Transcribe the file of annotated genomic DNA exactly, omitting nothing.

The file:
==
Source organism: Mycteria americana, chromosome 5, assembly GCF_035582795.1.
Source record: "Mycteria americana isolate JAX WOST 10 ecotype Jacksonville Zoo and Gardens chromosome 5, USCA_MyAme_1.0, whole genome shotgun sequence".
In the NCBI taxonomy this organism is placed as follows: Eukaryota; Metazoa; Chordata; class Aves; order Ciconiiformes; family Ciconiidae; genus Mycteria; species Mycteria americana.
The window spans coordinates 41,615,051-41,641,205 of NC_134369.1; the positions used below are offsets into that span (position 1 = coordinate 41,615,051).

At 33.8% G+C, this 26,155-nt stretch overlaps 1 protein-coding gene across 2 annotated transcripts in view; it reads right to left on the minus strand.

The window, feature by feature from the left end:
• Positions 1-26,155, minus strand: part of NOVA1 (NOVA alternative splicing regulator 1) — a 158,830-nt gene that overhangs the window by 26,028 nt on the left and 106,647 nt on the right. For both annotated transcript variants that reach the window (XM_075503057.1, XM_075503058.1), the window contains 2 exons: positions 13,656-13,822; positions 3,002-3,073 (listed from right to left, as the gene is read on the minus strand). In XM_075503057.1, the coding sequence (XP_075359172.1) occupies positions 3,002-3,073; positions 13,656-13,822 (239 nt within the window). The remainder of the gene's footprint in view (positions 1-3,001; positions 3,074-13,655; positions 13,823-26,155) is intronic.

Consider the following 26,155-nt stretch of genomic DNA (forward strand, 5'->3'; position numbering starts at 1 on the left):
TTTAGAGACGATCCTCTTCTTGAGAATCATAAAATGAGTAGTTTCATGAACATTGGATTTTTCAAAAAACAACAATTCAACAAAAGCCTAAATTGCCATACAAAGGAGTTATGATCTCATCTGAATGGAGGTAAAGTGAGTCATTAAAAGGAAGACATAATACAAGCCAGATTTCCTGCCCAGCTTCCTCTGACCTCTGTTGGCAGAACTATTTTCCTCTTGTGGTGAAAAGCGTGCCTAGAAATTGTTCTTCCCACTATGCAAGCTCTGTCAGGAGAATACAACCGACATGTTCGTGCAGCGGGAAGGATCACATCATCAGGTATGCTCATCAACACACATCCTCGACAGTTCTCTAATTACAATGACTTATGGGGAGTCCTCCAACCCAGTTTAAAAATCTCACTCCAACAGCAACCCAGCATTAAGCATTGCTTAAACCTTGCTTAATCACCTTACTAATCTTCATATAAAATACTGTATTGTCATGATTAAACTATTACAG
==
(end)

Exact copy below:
Source organism: Mycteria americana, chromosome 5, assembly GCF_035582795.1.
Source record: "Mycteria americana isolate JAX WOST 10 ecotype Jacksonville Zoo and Gardens chromosome 5, USCA_MyAme_1.0, whole genome shotgun sequence".
In the NCBI taxonomy this organism is placed as follows: Eukaryota; Metazoa; Chordata; class Aves; order Ciconiiformes; family Ciconiidae; genus Mycteria; species Mycteria americana.
The window spans coordinates 41,615,051-41,641,205 of NC_134369.1; the positions used below are offsets into that span (position 1 = coordinate 41,615,051).

At 33.8% G+C, this 26,155-nt stretch overlaps 1 protein-coding gene across 2 annotated transcripts in view; it reads right to left on the minus strand.

The window, feature by feature from the left end:
• Positions 1-26,155, minus strand: part of NOVA1 (NOVA alternative splicing regulator 1) — a 158,830-nt gene that overhangs the window by 26,028 nt on the left and 106,647 nt on the right. For both annotated transcript variants that reach the window (XM_075503057.1, XM_075503058.1), the window contains 2 exons: positions 13,656-13,822; positions 3,002-3,073 (listed from right to left, as the gene is read on the minus strand). In XM_075503057.1, the coding sequence (XP_075359172.1) occupies positions 3,002-3,073; positions 13,656-13,822 (239 nt within the window). The remainder of the gene's footprint in view (positions 1-3,001; positions 3,074-13,655; positions 13,823-26,155) is intronic.

Consider the following 26,155-nt stretch of genomic DNA (forward strand, 5'->3'; position numbering starts at 1 on the left):
TTTAGAGACGATCCTCTTCTTGAGAATCATAAAATGAGTAGTTTCATGAACATTGGATTTTTCAAAAAACAACAATTCAACAAAAGCCTAAATTGCCATACAAAGGAGTTATGATCTCATCTGAATGGAGGTAAAGTGAGTCATTAAAAGGAAGACATAATACAAGCCAGATTTCCTGCCCAGCTTCCTCTGACCTCTGTTGGCAGAACTATTTTCCTCTTGTGGTGAAAAGCGTGCCTAGAAATTGTTCTTCCCACTATGCAAGCTCTGTCAGGAGAATACAACCGACATGTTCGTGCAGCGGGAAGGATCACATCATCAGGTATGCTCATCAACACACATCCTCGACAGTTCTCTAATTACAATGACTTATGGGGAGTCCTCCAACCCAGTTTAAAAATCTCACTCCAACAGCAACCCAGCATTAAGCATTGCTTAAACCTTGCTTAATCACCTTACTAATCTTCATATAAAATACTGTATTGTCATGATTAAACTATTACAG